Friday, August 24, 2012

10 People who could have become President of the United States

So far there have been a total 43 people who have become President of the United States, but there are also several other people who could have become president, but didn't, either because of a matter of a few votes, or a matter of fate.

So here now is a list of 10 people who could have become President of the United States:

10. Robert F. Kennedy

Senator of New York, US Attorney General, and brother of President John F. Kennedy, Robert F. Kennedy announced on March 16, 1968 that he was running for President the United States. Unfortunately, on June 5, 1968, he was assassinated. Many people to this day speculate about whether or not he would have been elected president if he had not been assassinated.

9. John McCain

Senator John McCain of Arizona has run for president twice. In 2008 he was defeated soundly Barack Obama, and back when he ran in 2000, he didn't even receive the Republican nomination, but many people have speculated that if he had won the Republican nomination in 2000, he would have defeated Al Gore, and by a much wider margin then what George W. Bush did.

8. Thomas E. Dewey

While it's true that New York Governor Thomas E. Dewey didn't actually come close to becoming president, many in the media at the time had speculated during the voting returns that he was going to defeat President Truman. One newspaper, the Chicago Daily Tribune, was so convinced that Governor Dewey was going to win, that they published in their headlines that Dewey had defeated Truman, which lead to this iconic photo:

7. Hillary Clinton

In 2008 the former first lady and New York senator ran for the Democratic nomination for President of the United States. She barely lost the nomination to Barack Obama, and due to the fact that the Republicans were so unpopular at the time, if she had won the nomination, she could very well have become the first female President of the United States.

6. Henry A. Wallace

Basically this is a matter of fate. If Franklin D. Roosevelt had chosen to keep his Vice President of his third term, Henry Wallace, and had not chosen Harry Truman to be his Vice President, Henry Wallace would have become the 33rd President of the United States after President Roosevelt died.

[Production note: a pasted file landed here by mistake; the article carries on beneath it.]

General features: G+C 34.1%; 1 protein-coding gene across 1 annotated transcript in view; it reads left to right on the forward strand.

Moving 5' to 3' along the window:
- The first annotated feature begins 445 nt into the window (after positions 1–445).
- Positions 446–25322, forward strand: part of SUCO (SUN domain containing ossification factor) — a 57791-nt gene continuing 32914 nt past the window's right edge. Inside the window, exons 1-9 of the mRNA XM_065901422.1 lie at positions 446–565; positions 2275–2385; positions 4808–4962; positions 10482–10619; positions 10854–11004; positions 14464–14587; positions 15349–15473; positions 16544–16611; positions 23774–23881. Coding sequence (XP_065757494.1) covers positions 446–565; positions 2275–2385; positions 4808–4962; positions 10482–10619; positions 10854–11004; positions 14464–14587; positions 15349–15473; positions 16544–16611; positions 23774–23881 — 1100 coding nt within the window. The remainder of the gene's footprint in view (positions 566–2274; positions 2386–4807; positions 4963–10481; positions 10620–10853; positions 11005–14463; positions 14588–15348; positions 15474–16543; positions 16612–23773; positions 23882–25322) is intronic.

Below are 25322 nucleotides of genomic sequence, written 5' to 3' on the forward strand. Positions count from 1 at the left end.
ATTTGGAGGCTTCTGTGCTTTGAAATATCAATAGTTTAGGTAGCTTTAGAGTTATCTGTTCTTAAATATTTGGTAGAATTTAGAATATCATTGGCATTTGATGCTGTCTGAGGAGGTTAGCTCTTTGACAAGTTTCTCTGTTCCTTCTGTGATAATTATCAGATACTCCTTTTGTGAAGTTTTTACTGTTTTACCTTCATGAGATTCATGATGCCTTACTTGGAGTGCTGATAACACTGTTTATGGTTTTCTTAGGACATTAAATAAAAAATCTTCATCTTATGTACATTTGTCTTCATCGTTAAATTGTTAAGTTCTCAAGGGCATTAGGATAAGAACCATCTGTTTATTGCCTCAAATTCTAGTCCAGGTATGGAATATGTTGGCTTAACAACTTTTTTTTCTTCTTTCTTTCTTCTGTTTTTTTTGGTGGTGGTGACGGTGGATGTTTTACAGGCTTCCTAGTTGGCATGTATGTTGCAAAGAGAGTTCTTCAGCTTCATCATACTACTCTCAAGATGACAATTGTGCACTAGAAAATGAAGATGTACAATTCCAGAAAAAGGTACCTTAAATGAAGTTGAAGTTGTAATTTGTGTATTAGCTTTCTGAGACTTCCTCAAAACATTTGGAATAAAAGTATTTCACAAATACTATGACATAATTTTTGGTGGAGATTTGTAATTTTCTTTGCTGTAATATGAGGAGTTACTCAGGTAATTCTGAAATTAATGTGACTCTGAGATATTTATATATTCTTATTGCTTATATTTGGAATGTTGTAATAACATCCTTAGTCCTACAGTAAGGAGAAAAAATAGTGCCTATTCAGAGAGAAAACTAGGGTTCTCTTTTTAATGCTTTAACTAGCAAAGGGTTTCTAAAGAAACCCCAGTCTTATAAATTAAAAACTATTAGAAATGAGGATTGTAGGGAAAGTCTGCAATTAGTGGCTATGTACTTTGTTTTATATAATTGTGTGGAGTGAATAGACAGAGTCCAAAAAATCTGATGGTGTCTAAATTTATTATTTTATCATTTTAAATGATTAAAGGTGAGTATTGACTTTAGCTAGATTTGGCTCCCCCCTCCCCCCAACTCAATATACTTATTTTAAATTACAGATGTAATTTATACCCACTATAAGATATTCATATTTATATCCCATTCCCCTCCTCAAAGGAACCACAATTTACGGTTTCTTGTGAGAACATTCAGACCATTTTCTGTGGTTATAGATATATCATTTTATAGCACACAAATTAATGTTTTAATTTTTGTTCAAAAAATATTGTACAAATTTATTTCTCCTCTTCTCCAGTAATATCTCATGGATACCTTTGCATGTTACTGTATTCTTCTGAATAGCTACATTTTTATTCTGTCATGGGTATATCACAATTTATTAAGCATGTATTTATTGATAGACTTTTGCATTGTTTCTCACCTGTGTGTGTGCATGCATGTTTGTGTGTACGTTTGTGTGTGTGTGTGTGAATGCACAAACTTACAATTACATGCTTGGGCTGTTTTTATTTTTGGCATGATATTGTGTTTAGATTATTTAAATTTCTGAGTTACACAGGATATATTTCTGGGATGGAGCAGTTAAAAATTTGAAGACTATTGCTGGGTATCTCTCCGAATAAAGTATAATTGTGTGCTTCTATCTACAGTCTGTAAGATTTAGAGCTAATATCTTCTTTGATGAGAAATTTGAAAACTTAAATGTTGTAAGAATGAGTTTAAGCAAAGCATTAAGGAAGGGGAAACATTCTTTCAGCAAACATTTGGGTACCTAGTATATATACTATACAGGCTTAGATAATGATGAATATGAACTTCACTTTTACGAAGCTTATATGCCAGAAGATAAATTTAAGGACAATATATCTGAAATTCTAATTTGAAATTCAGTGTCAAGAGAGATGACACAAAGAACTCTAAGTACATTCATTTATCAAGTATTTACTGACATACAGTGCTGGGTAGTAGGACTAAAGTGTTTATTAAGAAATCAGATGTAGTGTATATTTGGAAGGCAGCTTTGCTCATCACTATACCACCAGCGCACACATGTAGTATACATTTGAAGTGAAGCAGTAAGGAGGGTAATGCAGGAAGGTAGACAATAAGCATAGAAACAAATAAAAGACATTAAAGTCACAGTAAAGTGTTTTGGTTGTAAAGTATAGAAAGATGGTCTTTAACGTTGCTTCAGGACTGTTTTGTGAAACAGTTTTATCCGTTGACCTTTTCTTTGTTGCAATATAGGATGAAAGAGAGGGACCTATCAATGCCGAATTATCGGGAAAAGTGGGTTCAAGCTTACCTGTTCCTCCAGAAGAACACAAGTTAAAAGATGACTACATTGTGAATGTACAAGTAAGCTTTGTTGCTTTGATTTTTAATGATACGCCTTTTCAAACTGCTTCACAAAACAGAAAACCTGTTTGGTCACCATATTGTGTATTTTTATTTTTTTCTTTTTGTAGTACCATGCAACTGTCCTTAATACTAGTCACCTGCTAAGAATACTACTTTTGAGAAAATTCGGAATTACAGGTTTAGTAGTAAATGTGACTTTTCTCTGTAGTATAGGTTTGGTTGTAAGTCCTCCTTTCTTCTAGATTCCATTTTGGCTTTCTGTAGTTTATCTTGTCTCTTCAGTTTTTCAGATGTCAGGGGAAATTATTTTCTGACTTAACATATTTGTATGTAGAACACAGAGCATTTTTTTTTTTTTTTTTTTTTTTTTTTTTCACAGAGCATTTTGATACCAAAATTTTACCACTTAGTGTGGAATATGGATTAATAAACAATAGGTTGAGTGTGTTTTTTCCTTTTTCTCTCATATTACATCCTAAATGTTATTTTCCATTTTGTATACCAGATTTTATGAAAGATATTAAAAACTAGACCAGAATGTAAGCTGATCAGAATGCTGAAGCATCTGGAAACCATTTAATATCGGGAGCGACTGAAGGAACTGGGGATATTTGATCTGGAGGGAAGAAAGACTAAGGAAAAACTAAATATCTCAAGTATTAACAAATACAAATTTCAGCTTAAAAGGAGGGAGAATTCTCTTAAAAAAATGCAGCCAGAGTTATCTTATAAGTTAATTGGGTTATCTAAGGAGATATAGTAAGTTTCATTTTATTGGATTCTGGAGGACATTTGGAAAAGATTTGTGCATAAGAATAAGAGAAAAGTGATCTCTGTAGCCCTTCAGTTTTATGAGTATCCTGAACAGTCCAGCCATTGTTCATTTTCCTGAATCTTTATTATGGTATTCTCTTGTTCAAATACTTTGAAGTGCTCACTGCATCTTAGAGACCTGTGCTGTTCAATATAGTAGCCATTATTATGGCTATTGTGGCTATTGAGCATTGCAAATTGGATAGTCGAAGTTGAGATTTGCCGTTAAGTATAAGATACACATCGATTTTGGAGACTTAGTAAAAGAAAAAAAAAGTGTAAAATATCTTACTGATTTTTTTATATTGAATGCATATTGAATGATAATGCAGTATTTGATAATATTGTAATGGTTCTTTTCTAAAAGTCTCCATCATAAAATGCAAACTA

5. Hannibal Hamlin

Once again, this is a matter of fate. Hannibal Hamlin was Abraham Lincoln's first Vice President, and if President Lincoln had decided to run with Hamlin again instead of Andrew Johnson, he would have become the 17th President of the United States after President Lincoln had been assassinated.

4. Winfield Scott Hancock

While General Winfield Scott Hancock may have been solidly defeated by James A. Garfield in the 1880 presidential election, in terms of electoral votes, he only lost the popular vote by less than 2,000 votes. It is entirely plausible that if General Hancock had received a few more thousand votes, he might have become the 20th president of the United States.

3. Al Gore

Vice President Al Gore barely lost to George W. Bush in the 2000 presidential election. In fact he had only lost by five electoral votes, and had actually won the popular vote. He had also only lost the state of Florida, the state that ultimately resulted in him losing the election, by 537 votes. Even to this day some people still won't acknowledge George W. Bush's victory in that election, and continue to blame the Supreme Court and Ralph Nader (who many consider to be a spoiler in that election) for Al Gore's lose.

2. Samuel J. Tilden

New York Governor Samuel Tilden almost defeated Rutherford B. Hayes in the 1876 presidential election. He actually did win the popular vote, but lost the electoral vote by one vote. In fact, 20 of the electoral votes in three states were disputed, but were eventually awarded to Rutherford B. Hayes. This is perhaps the closest that any one has come to being elected president, and still never becoming President of the United States.

1. Benjamin Wade

Senator Benjamin Wade was President Pro Tempore of the US Senate at the time of President Andrew Johnson's impeachment trial, and at that time in our country, our laws stated that the President Pro Tempore of the US Senate was second in line of presidential succession. If only one vote had gone against President Johnson, then Benjamin Wade would have become the 18th President of the United States.

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